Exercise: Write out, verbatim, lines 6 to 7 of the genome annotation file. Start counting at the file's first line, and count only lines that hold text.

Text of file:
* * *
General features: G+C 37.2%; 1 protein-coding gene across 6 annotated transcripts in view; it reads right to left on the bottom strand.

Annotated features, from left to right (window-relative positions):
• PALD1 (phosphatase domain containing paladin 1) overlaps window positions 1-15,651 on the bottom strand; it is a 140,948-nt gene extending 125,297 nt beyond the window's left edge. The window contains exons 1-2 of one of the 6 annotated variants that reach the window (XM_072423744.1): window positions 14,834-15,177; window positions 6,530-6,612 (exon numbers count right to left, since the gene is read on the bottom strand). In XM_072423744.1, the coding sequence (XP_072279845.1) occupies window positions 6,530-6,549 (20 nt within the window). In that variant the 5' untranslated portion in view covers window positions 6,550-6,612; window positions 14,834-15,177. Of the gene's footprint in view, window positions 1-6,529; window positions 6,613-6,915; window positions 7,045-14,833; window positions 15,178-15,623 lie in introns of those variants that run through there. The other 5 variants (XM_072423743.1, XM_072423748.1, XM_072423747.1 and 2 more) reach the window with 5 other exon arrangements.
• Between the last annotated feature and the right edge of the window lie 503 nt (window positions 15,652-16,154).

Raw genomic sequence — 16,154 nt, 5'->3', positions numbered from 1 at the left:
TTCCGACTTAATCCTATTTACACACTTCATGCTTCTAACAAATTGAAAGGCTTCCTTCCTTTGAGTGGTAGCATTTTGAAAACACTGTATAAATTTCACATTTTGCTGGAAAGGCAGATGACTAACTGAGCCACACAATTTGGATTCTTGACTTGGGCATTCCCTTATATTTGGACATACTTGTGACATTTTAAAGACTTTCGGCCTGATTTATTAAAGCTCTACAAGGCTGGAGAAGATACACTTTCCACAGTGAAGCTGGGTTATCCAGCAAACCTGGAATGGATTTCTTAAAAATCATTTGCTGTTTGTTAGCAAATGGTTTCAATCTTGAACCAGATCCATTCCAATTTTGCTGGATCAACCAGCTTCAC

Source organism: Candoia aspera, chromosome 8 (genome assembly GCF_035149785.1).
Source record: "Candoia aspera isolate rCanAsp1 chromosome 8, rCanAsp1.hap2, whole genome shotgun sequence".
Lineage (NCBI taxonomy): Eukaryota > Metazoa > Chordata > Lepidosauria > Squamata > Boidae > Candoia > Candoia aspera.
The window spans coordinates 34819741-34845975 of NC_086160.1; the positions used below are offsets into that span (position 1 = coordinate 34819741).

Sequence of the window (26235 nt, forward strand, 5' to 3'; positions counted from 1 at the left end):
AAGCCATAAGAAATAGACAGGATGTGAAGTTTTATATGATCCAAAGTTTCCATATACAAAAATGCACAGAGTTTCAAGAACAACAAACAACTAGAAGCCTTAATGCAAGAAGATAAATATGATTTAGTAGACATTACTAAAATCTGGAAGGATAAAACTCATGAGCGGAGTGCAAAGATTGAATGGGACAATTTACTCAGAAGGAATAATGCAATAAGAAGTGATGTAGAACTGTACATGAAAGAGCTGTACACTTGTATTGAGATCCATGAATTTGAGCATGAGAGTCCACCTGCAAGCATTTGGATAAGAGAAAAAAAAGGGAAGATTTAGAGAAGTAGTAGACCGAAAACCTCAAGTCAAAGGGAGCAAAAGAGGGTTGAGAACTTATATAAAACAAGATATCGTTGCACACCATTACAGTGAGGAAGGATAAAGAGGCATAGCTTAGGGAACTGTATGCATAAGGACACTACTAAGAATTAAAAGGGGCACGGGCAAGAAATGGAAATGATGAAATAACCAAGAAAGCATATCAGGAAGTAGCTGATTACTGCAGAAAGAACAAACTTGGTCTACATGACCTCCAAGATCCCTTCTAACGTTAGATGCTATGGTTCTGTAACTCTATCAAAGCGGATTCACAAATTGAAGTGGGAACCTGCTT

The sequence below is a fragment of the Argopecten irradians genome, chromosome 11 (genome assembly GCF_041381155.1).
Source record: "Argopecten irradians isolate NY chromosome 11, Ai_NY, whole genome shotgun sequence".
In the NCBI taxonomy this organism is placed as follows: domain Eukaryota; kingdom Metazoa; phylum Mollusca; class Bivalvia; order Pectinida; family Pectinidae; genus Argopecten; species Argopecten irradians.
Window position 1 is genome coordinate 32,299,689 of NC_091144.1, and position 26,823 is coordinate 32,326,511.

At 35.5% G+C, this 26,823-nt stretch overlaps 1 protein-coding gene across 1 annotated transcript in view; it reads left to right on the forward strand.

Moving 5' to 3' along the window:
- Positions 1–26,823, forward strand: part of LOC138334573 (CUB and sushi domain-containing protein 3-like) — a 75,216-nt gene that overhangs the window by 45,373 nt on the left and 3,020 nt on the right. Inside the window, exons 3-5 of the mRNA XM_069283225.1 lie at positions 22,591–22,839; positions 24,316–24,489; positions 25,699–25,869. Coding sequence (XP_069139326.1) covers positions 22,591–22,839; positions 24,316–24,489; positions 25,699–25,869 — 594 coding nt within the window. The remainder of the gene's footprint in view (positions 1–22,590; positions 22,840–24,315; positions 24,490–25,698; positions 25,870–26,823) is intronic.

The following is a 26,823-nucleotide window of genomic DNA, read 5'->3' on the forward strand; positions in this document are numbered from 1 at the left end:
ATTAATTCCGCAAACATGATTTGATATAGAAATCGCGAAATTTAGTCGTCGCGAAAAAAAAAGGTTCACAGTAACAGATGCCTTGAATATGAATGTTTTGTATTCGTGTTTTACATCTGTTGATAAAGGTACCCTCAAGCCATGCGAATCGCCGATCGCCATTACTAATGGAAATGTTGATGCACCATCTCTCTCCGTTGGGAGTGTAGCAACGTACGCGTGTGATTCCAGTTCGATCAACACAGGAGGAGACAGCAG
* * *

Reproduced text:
TTCCGACTTAATCCTATTTACACACTTCATGCTTCTAACAAATTGAAAGGCTTCCTTCCTTTGAGTGGTAGCATTTTGAAAACACTGTATAAATTTCACATTTTGCTGGAAAGGCAGATGACTAACTGAGCCACACAATTTGGATTCTTGACTTGGGCATTCCCTTATATTTGGACATACTTGTGACATTTTAAAGACTTTCGGCCTGATTTATTAAAGCTCTACAAGGCTGGAGAAGATACACTTTCCACAGTGAAGCTGGGTTATCCAGCAAACCTGGAATGGATTTCTTAAAAATCATTTGCTGTTTGTTAGCAAATGGTTTCAATCTTGAACCAGATCCATTCCAATTTTGCTGGATCAACCAGCTTCAC

Source organism: Candoia aspera, chromosome 8 (genome assembly GCF_035149785.1).